Inline connector assembly

- PMT Corporation

An inline connector assembly having a bottom body structure and a top body structure hingedly connected thereto. The bottom body structure has a plurality of resilient conductive members to receive the conductive portions of the inline tail which is received in a longitudinal bore in the top body structure. A latch structure is provided to maintain the inline connector assembly in a closed position. An electrode tail guide and stop member are provided in the inline connector assembly for ease of electrode insertion and tail contact alignment.

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Description

This application claims the benefit of U.S. Provisional Patent Application No. 61/756,237, filed on Jan. 24, 2013.

BACKGROUND OF THE INVENTION

The present invention relates generally to a connector assembly. Particularly, the invention relates to an inline connector assembly to connect a lead of an electrode for connection to EEG recording equipment.

Applicant's assignee is the owner of U.S. Pat. No. 5,902,236 issued May 11, 1999 for a Tissue Electrode for Recording and Stimulation, U.S. Pat. No. 6,162,101 issued Dec. 19, 2000 for a Connector Assembly for Electrodes and U.S. Pat. No. 8,435,079 issued on May 7, 2013 for an Electrode for Recording and Stimulation. These U.S. Patents all disclose connector assemblies and are incorporated by reference herein.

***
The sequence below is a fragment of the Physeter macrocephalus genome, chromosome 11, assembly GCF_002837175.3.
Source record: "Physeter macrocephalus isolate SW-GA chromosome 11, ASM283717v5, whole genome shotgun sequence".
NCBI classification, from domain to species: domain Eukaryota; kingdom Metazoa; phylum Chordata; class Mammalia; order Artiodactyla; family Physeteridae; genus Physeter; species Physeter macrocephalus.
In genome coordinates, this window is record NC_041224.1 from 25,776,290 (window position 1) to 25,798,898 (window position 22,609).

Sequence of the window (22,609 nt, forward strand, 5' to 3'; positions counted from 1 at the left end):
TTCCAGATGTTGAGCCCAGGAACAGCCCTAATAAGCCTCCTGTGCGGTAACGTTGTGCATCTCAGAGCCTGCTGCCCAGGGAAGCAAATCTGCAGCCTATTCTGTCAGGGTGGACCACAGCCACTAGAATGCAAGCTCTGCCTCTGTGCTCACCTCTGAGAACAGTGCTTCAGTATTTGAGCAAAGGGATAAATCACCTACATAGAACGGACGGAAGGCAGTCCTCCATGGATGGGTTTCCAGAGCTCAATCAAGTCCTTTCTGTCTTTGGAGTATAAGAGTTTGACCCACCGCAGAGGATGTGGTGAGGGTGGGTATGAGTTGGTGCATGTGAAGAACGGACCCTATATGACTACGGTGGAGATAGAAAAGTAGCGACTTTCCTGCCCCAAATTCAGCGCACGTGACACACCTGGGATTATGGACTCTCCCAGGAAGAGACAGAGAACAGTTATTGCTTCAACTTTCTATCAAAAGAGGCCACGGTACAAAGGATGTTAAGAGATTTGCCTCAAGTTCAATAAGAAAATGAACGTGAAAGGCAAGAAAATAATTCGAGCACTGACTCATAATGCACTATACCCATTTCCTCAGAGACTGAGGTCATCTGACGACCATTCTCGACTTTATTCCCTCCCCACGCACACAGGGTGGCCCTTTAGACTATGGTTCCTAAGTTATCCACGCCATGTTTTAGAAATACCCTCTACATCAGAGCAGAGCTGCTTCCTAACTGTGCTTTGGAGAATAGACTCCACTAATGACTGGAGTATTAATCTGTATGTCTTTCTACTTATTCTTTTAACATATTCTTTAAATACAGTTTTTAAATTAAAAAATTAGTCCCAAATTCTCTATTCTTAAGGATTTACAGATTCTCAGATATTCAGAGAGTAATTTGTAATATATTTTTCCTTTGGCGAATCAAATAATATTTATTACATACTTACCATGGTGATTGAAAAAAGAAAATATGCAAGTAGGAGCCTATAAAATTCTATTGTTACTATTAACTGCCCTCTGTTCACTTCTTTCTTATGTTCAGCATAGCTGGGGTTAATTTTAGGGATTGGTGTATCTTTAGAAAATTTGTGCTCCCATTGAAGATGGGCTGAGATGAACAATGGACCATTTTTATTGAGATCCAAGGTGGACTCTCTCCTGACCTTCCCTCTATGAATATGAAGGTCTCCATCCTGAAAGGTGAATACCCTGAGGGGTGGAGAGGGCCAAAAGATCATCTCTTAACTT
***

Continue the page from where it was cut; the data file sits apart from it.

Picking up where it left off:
The inline connector assembly of the present invention is an improvement over the above referenced connector assemblies as well as over the connector assemblies of the prior art.

SUMMARY OF THE INVENTION

An inline connector assembly having a bottom body structure, a top body structure and a hinged connecting member which permits the opening and closing of the assembly and to receive and secure the tail of an electrode lead. The bottom body structure has a longitudinal channel of a predetermined width and which is defined by a plurality of spaced and opposing resilient conductive members. The top body structure is hinged at one end to the bottom body structure and has a longitudinal bore, which aligns with the longitudinal channel of the bottom body structure. The longitudinal bore of the top body structure is comprised of a plurality of aligned lead holding members, each having an aperture. The latter being constructed to receive an inline tail of the lead of an electrode assembly. The tail having a plurality of contacts, for example, are conductively held between the opposing resilient conductive members of the bottom body structure when the connector assembly is in a closed position. The bottom body structure has an interconnection cable for connection to EEG recording equipment or to a quick disconnect structure.